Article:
MedMal Study Objectives

There are two types of objectives for the Lab’s Medical Malpractice (“MedMal”) Project:

  • First, to comparatively investigate the rule systems and evidence assessment patterns in medical malpractice cases in the United States and Italy;
  • Second, to develop protocols for using the default-logic framework to investigate legal decisions in two different legal systems involving two different natural languages.

The first type of objective is substantive: to comparatively investigate the rule systems of the U.S. and Italy that govern medical malpractice cases, and to study how U.S. and Italian judges apply those rules in deciding particular cases. In order to do this, we identify medical fact patterns for which we can find decisions in both jurisdictions, and then select decisions that are representative and instructive on several levels. First, the fact patterns and decisions should represent the major areas of medical conduct that give rise to malpractice law suits. Second, the decisions should involve the major types of legal issues that arise in medical malpractice cases. Third, the decisions should be sufficiently complex on the evidence, in order to comparatively investigate evidence assessment, and not merely rule systems.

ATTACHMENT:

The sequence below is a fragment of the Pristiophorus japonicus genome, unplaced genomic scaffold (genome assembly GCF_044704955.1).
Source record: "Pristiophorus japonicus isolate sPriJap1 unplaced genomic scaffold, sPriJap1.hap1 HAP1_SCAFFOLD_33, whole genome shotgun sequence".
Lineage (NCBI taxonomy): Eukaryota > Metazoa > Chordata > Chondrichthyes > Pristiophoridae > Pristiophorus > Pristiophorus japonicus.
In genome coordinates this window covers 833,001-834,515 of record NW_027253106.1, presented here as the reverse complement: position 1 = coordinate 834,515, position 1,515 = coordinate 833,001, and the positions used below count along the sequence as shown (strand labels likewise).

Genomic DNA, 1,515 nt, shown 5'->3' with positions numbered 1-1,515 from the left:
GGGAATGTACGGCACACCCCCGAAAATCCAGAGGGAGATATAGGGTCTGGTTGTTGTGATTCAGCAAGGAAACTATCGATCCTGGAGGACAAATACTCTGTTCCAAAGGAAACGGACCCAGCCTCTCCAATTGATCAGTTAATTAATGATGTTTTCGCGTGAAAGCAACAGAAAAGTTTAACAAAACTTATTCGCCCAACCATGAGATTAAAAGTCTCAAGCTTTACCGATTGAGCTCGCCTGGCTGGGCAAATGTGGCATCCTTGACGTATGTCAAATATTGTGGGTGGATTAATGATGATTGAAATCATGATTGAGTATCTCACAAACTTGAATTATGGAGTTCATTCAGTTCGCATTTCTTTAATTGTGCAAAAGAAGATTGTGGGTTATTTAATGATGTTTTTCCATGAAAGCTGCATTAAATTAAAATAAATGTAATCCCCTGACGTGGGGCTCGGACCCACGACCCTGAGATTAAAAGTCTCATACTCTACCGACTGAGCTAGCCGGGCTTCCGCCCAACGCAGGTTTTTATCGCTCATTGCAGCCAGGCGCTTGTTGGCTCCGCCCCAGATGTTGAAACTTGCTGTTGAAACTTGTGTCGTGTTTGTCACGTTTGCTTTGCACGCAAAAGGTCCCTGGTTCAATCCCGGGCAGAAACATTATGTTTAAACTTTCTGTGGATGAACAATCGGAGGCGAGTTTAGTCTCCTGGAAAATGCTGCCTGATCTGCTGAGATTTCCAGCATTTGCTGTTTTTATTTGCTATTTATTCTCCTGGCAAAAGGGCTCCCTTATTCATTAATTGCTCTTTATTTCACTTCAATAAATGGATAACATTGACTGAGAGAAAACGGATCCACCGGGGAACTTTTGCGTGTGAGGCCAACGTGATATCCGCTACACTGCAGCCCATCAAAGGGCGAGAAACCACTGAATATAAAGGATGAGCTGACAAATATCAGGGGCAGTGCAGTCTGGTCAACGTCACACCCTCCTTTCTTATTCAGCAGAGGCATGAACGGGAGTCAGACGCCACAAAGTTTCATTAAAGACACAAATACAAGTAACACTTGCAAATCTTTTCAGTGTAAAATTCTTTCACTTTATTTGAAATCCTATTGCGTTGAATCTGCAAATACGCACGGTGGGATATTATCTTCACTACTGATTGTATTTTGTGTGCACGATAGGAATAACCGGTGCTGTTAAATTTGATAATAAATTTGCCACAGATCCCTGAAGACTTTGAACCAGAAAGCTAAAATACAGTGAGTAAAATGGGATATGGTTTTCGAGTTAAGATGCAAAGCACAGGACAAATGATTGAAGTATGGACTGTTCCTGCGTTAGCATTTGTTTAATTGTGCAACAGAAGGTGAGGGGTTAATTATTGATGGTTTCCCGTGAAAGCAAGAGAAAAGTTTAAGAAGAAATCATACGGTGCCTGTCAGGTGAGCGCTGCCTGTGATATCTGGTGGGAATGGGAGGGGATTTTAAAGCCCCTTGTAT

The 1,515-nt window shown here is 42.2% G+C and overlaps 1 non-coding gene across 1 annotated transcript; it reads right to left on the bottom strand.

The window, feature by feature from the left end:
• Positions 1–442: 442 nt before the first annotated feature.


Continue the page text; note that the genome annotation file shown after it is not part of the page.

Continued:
The second type of objective focuses on the process of comparative study itself. The default-logic framework is designed to be a neutral framework for analyzing the reasoning within legal decisions – “neutral” in the sense of being independent of any particular legal system, and in the sense of being independent of any particular natural language. Our working hypothesis is that once we develop rule trees for a particular type of case in two legal systems (whether we view the rule trees as logic diagrams or as text trees), we will be able to compare the branches of those trees more effectively, and to identify similarities and dissimilarities more precisely.

In addition, within the default-logic framework evidence assessment is merely an extension of the rule tree to the evidence in the record in a particular case. That is, evidence assessment connects the evidence in the record to the rule tree through making findings of fact on the relevant legal issues. Because evidence assessment itself has a logical structure, patterns of evidence assessment can emerge within a given jurisdiction, and we can study those patterns comparatively between jurisdictions.

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